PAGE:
Kumamoto Gov. Ikuo Kabashima feels what is lacking in politics is patience, both by the Democratic Party of Japan and voters.
“I’ve only served for 2 1/2 years as governor, but during this period we have already had four prime ministers. In such a short period, how can one prime minister achieve anything?” said Kabashima, who was a highly respected professor of political science at the University of Tokyo before becoming governor in April 2008.
“The DPJ should be more patient and support the same leader for a longer time,” he said in a recent interview. “To implement its manifesto, the party should even include a pledge that it will not change its leader for four years. It’s important to bring in such stability.”
Kabashima won the governor’s race with support from the Liberal Democratic Party, but he ran as an independent.
The campaign for the DPJ’s presidential poll officially kicked off Wednesday with party powerhouse Ichiro Ozawa looking to unseat Naoto Kan. If Ozawa wins, Kan — who just became the top dog in June — will also be replaced as prime minister.
Ozawa’s move to challenge Kan triggered concerns both in and outside the DPJ that the division between the two leaders may prove damaging to the party and perhaps even split it asunder.
Now that the conflict is unavoidable, the Kumamoto governor wants to see three developments.
“First, after overcoming this conflict, I hope the new leader will push the party in the direction of solidarity. Second, I hope the new leader will work to rebuild the people’s trust in politics that has been broken by money scandals,” Kabashima said, noting many voters feel politicians are working only for themselves.
Referring to the DPJ’s “politics of high expectations and disappointment,” Kabashima said the ruling party has repeatedly raised people’s hopes by announcing lofty goals, only to quickly disappoint by not achieving anything.
Third, “the new prime minister should get out of this vicious cycle of building up high expectations and then letting the voters down,” he said.
Kabashima, 63, who in his previous career specialized in analyzing politics through various data, said Japan’s tragedy is a fickle electorate and the lack of a stable two-party system. Voters swiftly switch from one party to another and the parties overreact to public opinion, he said.
Along with another political scientist, Gill Steel, the Kumamoto governor recently authored the book “Changing Politics in Japan” published by Cornell University Press.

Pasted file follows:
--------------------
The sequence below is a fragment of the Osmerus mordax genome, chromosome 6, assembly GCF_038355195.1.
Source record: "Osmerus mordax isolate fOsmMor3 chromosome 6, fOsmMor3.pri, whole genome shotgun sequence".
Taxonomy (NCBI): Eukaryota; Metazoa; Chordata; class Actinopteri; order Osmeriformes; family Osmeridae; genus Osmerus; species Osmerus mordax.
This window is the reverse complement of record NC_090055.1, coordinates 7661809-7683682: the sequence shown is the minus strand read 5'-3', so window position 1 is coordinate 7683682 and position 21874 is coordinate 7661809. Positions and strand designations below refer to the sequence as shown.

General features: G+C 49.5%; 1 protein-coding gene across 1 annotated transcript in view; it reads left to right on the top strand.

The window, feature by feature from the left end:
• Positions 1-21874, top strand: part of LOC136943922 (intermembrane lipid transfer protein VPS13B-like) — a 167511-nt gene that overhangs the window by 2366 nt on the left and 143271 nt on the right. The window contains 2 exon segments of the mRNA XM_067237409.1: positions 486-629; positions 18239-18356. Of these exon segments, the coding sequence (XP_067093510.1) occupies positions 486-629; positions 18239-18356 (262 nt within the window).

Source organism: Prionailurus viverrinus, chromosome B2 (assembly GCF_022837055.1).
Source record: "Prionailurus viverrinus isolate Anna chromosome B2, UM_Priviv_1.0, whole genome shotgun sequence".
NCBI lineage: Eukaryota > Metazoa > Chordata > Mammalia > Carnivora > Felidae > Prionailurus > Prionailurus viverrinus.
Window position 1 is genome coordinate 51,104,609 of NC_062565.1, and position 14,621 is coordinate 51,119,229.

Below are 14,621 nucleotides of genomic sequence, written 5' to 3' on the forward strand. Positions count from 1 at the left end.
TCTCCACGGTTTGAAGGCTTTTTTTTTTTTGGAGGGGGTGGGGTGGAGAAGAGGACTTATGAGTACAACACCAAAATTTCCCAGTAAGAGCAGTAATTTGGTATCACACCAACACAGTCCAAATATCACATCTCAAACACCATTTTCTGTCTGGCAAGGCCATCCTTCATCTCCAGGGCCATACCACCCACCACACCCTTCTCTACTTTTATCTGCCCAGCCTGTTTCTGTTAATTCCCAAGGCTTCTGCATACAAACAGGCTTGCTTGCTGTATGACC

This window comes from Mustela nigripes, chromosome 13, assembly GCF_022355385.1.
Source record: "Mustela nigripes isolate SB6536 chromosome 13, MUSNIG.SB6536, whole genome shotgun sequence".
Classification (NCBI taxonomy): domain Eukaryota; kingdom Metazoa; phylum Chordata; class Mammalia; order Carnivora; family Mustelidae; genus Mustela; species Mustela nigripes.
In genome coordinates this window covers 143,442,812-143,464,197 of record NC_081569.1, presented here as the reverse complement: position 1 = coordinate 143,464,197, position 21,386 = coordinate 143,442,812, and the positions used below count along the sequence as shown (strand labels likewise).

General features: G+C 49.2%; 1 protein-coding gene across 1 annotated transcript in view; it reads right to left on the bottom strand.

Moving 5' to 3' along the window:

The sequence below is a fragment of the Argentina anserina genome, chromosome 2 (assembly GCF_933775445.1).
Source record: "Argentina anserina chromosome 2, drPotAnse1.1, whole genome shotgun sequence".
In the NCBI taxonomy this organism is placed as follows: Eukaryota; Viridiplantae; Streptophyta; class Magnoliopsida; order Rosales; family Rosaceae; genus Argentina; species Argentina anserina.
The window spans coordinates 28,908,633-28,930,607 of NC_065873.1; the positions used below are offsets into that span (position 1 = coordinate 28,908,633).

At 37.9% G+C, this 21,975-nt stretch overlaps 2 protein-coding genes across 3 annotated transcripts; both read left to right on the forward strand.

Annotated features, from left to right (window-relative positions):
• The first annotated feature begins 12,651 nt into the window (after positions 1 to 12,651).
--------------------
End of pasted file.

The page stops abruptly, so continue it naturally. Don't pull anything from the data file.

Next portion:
The book examines Japan’s postwar political history, especially how the LDP locked up support in rural areas and remained in power for so long, and the rise of the DPJ.
The Kumamoto native said the DPJ committed several errors in governing in the past year. One was going in with the intention of alienating the bureaucrats in Kasumigaseki.
“It is unfortunate that the trust between politicians and bureaucrats is gone. One of the merits of being the ruling party is having bureaucrats on its side, but the DPJ is not fully utilizing their ability.”
Kabashima also had to face a bureaucracy on his home turf soon after he took office.
He spearheaded cost-cutting efforts by paring the salaries of 23,000 prefectural officials, but before he took that step he slashed his own monthly salary of ¥1.24 million by ¥1 million for his first year in office.
“After taxes, I only received ¥140,000 a month,” he said.
But his sacrifice appears to have paid off. He believes that because of his own pay cut, union members in the prefectural government accepted the wage reductions and also understood the gravity of the prefecture’s ¥1.3 trillion debt at the time.
In his second year, accounting illegalities were discovered in the prefectural government. Fearing it was just the tip of the iceberg, he told officials to report any illegal accounting practices and promised they wouldn’t be punished. As a result, illegalities worth about ¥100 million were uncovered. He also cut 50 percent of his salary, which by then was back to normal, to take responsibility.
After these incidents, he was able to gain support from the local bureaucracy, he said. “Without the support of bureaucrats, politicians can’t do a good job.”
Another DPJ failure cited by Kabashima was that many pledges written into the party’s platform, including the child allowance, can’t be achieved without proper financial resources.
“Voters don’t necessarily feel that the party needs to implement everything that was in the manifesto. There will always be a gap between what we face now and what we thought in the past,” he said, adding it is sometimes necessary to try adjusting that gap.
Kabashima first emerged as a strong leader in September 2009 when he told the central government to cancel its plan — in the works for more than 40 years — to build a dam on the Kawabe River and instead find a more environmentally responsible flood-control measure for the area.
It was a bold decision, as the then ruling LDP, which supported the dam project, held more than 70 percent of the seats at the Kumamoto Prefectural Assembly.
“If I had run on the LDP ticket, I couldn’t oppose the LDP position on the dam project,” he said.
Soon after that, a local newspaper reported a survey showing 85 percent of the public supported the governor’s decision. That changed the political current, he said.
“Before carrying out a huge task, politicians need to establish the people’s trust,” he said.
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